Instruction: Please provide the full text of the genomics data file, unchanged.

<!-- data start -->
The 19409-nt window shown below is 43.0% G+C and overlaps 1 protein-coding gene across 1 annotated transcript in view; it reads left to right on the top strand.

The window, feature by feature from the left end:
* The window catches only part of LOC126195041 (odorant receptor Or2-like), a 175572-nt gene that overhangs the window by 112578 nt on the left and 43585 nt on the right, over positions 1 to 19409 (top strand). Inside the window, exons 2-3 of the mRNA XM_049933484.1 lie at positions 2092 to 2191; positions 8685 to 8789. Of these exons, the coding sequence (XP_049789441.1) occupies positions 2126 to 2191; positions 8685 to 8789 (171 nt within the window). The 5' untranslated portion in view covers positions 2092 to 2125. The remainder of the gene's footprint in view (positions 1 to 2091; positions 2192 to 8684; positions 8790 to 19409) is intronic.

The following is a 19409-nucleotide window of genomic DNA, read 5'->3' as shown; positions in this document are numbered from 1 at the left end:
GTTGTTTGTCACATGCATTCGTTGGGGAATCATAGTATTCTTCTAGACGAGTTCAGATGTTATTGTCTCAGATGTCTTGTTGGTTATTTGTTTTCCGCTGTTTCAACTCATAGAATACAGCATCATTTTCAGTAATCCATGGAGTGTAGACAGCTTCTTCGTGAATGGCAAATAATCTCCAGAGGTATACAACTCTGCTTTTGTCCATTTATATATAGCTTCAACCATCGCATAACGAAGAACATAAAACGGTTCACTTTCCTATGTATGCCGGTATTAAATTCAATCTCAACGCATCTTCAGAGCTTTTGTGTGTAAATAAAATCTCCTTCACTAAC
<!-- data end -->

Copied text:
The 19409-nt window shown below is 43.0% G+C and overlaps 1 protein-coding gene across 1 annotated transcript in view; it reads left to right on the top strand.

The window, feature by feature from the left end:
* The window catches only part of LOC126195041 (odorant receptor Or2-like), a 175572-nt gene that overhangs the window by 112578 nt on the left and 43585 nt on the right, over positions 1 to 19409 (top strand). Inside the window, exons 2-3 of the mRNA XM_049933484.1 lie at positions 2092 to 2191; positions 8685 to 8789. Of these exons, the coding sequence (XP_049789441.1) occupies positions 2126 to 2191; positions 8685 to 8789 (171 nt within the window). The 5' untranslated portion in view covers positions 2092 to 2125. The remainder of the gene's footprint in view (positions 1 to 2091; positions 2192 to 8684; positions 8790 to 19409) is intronic.

The following is a 19409-nucleotide window of genomic DNA, read 5'->3' as shown; positions in this document are numbered from 1 at the left end:
GTTGTTTGTCACATGCATTCGTTGGGGAATCATAGTATTCTTCTAGACGAGTTCAGATGTTATTGTCTCAGATGTCTTGTTGGTTATTTGTTTTCCGCTGTTTCAACTCATAGAATACAGCATCATTTTCAGTAATCCATGGAGTGTAGACAGCTTCTTCGTGAATGGCAAATAATCTCCAGAGGTATACAACTCTGCTTTTGTCCATTTATATATAGCTTCAACCATCGCATAACGAAGAACATAAAACGGTTCACTTTCCTATGTATGCCGGTATTAAATTCAATCTCAACGCATCTTCAGAGCTTTTGTGTGTAAATAAAATCTCCTTCACTAAC